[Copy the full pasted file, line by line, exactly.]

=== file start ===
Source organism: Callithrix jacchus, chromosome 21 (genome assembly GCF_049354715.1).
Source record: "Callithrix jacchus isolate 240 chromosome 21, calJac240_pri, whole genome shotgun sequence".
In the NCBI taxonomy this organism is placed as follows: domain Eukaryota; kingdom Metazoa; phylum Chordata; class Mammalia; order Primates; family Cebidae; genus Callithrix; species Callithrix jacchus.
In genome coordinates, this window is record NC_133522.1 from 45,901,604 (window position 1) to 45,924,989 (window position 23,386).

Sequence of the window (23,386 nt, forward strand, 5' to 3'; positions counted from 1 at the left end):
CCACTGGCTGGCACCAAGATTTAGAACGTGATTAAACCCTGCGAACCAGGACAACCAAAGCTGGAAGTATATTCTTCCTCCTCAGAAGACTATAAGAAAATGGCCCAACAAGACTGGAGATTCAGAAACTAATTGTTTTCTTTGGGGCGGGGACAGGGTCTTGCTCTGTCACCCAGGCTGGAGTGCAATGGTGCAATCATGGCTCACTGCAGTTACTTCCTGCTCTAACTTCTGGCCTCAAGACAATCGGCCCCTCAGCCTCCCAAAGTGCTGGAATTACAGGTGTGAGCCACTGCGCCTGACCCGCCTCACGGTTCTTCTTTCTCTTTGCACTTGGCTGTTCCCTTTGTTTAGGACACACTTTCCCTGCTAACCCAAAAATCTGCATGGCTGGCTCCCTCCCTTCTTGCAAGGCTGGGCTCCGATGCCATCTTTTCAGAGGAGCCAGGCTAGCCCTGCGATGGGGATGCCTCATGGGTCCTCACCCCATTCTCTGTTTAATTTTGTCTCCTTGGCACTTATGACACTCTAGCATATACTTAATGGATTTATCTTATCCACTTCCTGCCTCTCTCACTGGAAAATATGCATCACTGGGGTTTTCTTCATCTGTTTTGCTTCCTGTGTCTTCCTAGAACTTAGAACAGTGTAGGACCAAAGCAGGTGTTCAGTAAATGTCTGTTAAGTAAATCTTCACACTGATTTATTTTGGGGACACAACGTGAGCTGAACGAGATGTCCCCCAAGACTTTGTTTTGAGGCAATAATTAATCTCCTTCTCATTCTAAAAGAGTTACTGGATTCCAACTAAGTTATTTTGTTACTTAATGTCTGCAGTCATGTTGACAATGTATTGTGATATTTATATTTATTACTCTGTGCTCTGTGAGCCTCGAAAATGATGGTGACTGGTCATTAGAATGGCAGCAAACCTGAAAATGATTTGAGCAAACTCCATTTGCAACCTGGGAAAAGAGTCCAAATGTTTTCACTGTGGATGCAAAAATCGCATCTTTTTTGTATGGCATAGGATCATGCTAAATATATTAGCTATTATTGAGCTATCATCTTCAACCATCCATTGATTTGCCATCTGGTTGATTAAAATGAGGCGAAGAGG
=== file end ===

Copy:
Source organism: Callithrix jacchus, chromosome 21 (genome assembly GCF_049354715.1).
Source record: "Callithrix jacchus isolate 240 chromosome 21, calJac240_pri, whole genome shotgun sequence".
In the NCBI taxonomy this organism is placed as follows: domain Eukaryota; kingdom Metazoa; phylum Chordata; class Mammalia; order Primates; family Cebidae; genus Callithrix; species Callithrix jacchus.
In genome coordinates, this window is record NC_133522.1 from 45,901,604 (window position 1) to 45,924,989 (window position 23,386).

Sequence of the window (23,386 nt, forward strand, 5' to 3'; positions counted from 1 at the left end):
CCACTGGCTGGCACCAAGATTTAGAACGTGATTAAACCCTGCGAACCAGGACAACCAAAGCTGGAAGTATATTCTTCCTCCTCAGAAGACTATAAGAAAATGGCCCAACAAGACTGGAGATTCAGAAACTAATTGTTTTCTTTGGGGCGGGGACAGGGTCTTGCTCTGTCACCCAGGCTGGAGTGCAATGGTGCAATCATGGCTCACTGCAGTTACTTCCTGCTCTAACTTCTGGCCTCAAGACAATCGGCCCCTCAGCCTCCCAAAGTGCTGGAATTACAGGTGTGAGCCACTGCGCCTGACCCGCCTCACGGTTCTTCTTTCTCTTTGCACTTGGCTGTTCCCTTTGTTTAGGACACACTTTCCCTGCTAACCCAAAAATCTGCATGGCTGGCTCCCTCCCTTCTTGCAAGGCTGGGCTCCGATGCCATCTTTTCAGAGGAGCCAGGCTAGCCCTGCGATGGGGATGCCTCATGGGTCCTCACCCCATTCTCTGTTTAATTTTGTCTCCTTGGCACTTATGACACTCTAGCATATACTTAATGGATTTATCTTATCCACTTCCTGCCTCTCTCACTGGAAAATATGCATCACTGGGGTTTTCTTCATCTGTTTTGCTTCCTGTGTCTTCCTAGAACTTAGAACAGTGTAGGACCAAAGCAGGTGTTCAGTAAATGTCTGTTAAGTAAATCTTCACACTGATTTATTTTGGGGACACAACGTGAGCTGAACGAGATGTCCCCCAAGACTTTGTTTTGAGGCAATAATTAATCTCCTTCTCATTCTAAAAGAGTTACTGGATTCCAACTAAGTTATTTTGTTACTTAATGTCTGCAGTCATGTTGACAATGTATTGTGATATTTATATTTATTACTCTGTGCTCTGTGAGCCTCGAAAATGATGGTGACTGGTCATTAGAATGGCAGCAAACCTGAAAATGATTTGAGCAAACTCCATTTGCAACCTGGGAAAAGAGTCCAAATGTTTTCACTGTGGATGCAAAAATCGCATCTTTTTTGTATGGCATAGGATCATGCTAAATATATTAGCTATTATTGAGCTATCATCTTCAACCATCCATTGATTTGCCATCTGGTTGATTAAAATGAGGCGAAGAGG